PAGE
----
There are many signals that winter is coming to an end – longer days, warmer weather and more wildlife. However, when bluebells begin to crop up on forest floors; it’s clear that spring has sprung. If you’d like to know more about this beautiful flower, we’ve compiled a comprehensive guide on bluebells, the best time to see them and the best places to see them in the UK.
Officially protected under British law, the bluebell is a native wildflower taking its name from its deep violet-blue hue and bell-shaped petals. Typically, these flowers are associated with the start of spring, and many people travel to forests around the country to witness this stunning spectacle. In 2015, bluebells were voted the nation’s favourite wildflower in a poll conducted by botanical charity Plantlife.
The flowering of bluebells typically marks the start of spring. Therefore, the best time to see these flowers is usually between mid-March and May but can depend on your location. Bluebells are perennial plants – meaning they flower every year.
Almost half of the world’s bluebells are found in this country, making the UK the best place to see this relatively rare flower. They will often first appear in the South West, as this region is a little warmer than the rest of the country. Traditionally, bluebells tend to grow on woodland floors, but you might spot them in fields or along hedgerows.
With this beautiful flower blooming all over the country, we’ve compiled a list of our favourite places to see bluebells in the UK.
Situated close to the historic Sherwood Forest, and our flagship Sherwood Pines campsite, Clumber Park covers over 3,800 acres of parkland, heath and woods. Once the country estate of the Duke of Newcastle, a fire demolished the house in 1938, but the surrounding ducal park is now open to the public. Clumber Park’s appropriately named Bluebell Wood transforms in springtime into a carpet of deep violet blue.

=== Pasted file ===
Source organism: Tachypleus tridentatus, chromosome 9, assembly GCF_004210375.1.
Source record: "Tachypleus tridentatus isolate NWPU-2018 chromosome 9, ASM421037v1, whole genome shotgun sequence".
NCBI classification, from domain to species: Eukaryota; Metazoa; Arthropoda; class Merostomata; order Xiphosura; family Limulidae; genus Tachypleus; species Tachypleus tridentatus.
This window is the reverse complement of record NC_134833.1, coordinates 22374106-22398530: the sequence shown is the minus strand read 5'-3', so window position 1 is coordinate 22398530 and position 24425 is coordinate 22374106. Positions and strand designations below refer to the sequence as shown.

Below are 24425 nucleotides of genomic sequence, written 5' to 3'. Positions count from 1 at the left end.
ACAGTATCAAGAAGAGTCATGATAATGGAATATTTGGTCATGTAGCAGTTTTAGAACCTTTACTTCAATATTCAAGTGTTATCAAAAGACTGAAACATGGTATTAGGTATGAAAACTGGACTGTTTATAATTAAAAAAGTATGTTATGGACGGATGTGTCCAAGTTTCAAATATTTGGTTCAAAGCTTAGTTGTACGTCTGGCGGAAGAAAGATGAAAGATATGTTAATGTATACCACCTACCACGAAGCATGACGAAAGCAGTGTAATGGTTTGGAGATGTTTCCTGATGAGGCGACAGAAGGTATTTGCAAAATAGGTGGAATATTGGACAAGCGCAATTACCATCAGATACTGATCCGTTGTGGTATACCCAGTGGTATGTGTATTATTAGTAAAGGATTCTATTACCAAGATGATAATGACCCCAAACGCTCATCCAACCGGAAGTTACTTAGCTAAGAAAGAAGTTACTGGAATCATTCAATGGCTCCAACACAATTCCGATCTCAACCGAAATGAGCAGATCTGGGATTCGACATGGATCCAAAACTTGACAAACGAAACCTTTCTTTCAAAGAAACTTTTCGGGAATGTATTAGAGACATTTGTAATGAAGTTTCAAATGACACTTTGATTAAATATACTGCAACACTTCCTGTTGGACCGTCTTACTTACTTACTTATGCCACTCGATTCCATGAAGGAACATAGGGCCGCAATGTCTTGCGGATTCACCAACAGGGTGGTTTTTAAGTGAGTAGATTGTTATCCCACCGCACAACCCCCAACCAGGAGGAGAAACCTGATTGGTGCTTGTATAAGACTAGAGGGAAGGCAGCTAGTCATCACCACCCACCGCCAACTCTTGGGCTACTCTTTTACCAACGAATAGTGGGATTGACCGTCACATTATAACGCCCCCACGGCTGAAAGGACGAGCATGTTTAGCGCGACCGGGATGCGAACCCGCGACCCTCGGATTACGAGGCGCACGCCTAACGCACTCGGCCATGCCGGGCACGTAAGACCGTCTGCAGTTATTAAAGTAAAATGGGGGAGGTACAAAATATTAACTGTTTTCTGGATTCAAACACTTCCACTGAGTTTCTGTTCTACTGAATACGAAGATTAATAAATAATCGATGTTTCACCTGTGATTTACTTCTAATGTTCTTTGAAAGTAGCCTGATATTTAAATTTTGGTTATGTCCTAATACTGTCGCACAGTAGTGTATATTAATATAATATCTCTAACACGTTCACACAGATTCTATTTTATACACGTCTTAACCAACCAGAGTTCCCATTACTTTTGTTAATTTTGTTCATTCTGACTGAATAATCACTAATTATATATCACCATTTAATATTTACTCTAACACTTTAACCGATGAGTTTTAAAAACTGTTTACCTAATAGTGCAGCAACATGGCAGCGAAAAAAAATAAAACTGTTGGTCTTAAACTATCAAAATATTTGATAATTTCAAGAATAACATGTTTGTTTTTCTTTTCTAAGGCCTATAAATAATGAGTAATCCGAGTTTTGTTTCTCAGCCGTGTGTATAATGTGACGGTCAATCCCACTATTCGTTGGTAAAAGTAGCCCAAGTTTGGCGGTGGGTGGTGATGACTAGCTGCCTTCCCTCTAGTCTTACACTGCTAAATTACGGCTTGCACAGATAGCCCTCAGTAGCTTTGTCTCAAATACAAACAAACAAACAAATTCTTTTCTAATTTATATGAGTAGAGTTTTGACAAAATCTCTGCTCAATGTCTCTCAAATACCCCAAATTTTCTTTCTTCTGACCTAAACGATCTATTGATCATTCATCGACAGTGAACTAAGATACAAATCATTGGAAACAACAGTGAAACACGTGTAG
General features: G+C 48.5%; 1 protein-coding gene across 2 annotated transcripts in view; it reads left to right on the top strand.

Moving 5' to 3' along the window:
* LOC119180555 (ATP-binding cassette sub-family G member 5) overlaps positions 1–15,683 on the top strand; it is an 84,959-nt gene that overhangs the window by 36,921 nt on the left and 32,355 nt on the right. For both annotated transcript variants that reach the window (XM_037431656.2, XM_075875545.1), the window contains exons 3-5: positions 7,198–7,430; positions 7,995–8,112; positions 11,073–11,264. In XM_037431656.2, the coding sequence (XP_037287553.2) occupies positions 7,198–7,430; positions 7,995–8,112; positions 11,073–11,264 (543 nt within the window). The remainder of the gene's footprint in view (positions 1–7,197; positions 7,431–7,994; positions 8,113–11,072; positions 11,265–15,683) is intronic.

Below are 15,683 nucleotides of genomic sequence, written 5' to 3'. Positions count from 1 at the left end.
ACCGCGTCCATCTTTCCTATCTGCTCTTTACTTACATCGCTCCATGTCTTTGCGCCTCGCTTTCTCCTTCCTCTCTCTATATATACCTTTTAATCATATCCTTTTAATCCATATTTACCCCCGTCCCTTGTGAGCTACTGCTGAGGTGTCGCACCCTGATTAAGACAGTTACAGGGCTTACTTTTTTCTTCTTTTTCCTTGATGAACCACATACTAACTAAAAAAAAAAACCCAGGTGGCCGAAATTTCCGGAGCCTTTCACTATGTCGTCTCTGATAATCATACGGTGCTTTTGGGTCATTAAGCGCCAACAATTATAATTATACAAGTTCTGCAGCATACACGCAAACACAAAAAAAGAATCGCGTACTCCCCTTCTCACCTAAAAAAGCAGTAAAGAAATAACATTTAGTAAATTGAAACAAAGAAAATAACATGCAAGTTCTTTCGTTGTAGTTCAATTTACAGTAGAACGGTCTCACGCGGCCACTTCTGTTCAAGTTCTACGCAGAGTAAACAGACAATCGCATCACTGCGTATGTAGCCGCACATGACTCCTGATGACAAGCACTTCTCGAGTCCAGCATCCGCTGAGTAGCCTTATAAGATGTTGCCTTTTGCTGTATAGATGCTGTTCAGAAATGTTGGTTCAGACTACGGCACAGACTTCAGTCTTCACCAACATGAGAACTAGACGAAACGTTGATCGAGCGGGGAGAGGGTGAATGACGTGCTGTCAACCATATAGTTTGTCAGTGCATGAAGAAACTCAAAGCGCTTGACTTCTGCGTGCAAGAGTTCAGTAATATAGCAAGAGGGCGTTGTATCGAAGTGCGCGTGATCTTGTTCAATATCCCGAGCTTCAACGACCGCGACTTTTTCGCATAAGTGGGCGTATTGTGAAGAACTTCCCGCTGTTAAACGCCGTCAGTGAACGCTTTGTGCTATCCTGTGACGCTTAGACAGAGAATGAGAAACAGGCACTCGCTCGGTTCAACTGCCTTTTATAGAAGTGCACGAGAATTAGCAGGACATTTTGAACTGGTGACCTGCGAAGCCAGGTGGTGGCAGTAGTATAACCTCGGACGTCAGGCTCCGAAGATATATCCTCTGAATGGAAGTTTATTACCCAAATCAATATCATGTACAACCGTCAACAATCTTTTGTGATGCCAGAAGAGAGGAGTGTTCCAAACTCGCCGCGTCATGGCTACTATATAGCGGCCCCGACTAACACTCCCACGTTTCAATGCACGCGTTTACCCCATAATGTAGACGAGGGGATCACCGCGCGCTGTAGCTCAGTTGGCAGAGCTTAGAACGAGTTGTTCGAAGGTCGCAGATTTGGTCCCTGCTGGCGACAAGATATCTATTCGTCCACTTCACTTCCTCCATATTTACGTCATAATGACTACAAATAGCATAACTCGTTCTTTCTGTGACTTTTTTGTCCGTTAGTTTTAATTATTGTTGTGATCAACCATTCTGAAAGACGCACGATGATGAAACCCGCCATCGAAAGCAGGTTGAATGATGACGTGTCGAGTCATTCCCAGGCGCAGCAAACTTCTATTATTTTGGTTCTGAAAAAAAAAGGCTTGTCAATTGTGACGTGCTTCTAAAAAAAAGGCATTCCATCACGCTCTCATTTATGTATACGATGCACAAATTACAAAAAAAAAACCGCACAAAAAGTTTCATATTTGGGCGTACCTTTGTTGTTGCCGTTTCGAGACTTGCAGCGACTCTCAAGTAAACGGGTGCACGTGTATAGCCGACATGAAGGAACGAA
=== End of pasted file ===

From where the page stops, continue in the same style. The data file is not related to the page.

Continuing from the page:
Located in the charming village of Soudley, close to the Anglo-Welsh border, the Dean Heritage Centre exhibits the social and industrial history of the Forest of Dean. Set across five acres of stunning scenery, the centre hosts an interactive experience showing the heritage of the local area. Wander through the woodland of Soudley and up to Bradley Hill, taking time to admire the sea of blue beneath the coppice of trees. The Dean Heritage Centre is a short drive from our spacious Bracelands campsite.
Winding through the Trossachs in the Scottish Highlands, Duke’s Pass is a public road widely regarded as one of the most scenic drives in Britain. Climbing to a height of 800 feet above sea level, the Duke’s Pass is a 5-minute drive from our picturesque Cobleland campsite. Pay a visit to the Lodge Visitor Centre in Aberfoyle to see vibrant blankets of bluebells.
Nestled in the heart of the New Forest National Park, Furzey Gardens is an enchanting woodland garden. Located just a 10-minute drive from our characterful Ocknell campsite, the woodland covers over 10 acres. It is home to dozens of fairy doors, a play area, lake, 16th century thatched cottage, tea rooms and a recreated gold medal winning RHS Chelsea show garden. In spring, the garden displays thousands of crocuses, daffodils and most importantly – bluebells.
Part of the Loch Lomond National Nature Reserve, Inchcailloch is an island rich with natural and cultural heritage. Just a 5-minute drive from our idyllic Cashel campsite, the island is accessible via ferry and is regarded as one of the most places in Scotland. In spring, Inchcailloch is carpeted with bluebells, creating a magical backdrop for the wildlife that live here.
Maintained by the award-winning Pondhead Conservation Trust, the Pondhead Inclosure is a unique woodland in the New Forest. This area has not been grazed by ponies and cattle for several centuries, resulting in rich biodiversity and a diverse array of flora, butterflies and birds. Located on the outskirts of Lyndhurst, the Pondhead Inclosure is one of the best places to see bluebells in the country. Our tranquil Matley Wood campsite is located less than a mile down the road from the woodland and is accessible by foot.
Located a 5-minute drive from our peaceful Hollands Wood campsite, Roydon Woods Nature Reserve comprises grassy meadows and ancient copses. The nature reserve is home to a varied list of wildlife such as spotted woodpeckers, nuthatches, skylarks, badgers, voles and stoats. During springtime, the green beech trees contrast the bright blue carpet of bluebells.
Set in the Savernake Forest, in the North Wessex Downs Area of Outstanding Natural Beauty, West Woods is an extensive expanse of beech woodland. West Woods is a former ancient woodland and just a 10-minute drive from our blissful Postern Hill campsite. Tourists flock to the area in April and May to see the spectacular display of bluebells on the forest floor.
Are you still looking for more things to do on your next camping trip? Take a look at some of our favourite things to do near our campsites. If you’re not sure where to take your next camping trip, take a look at the best national park camping spots.
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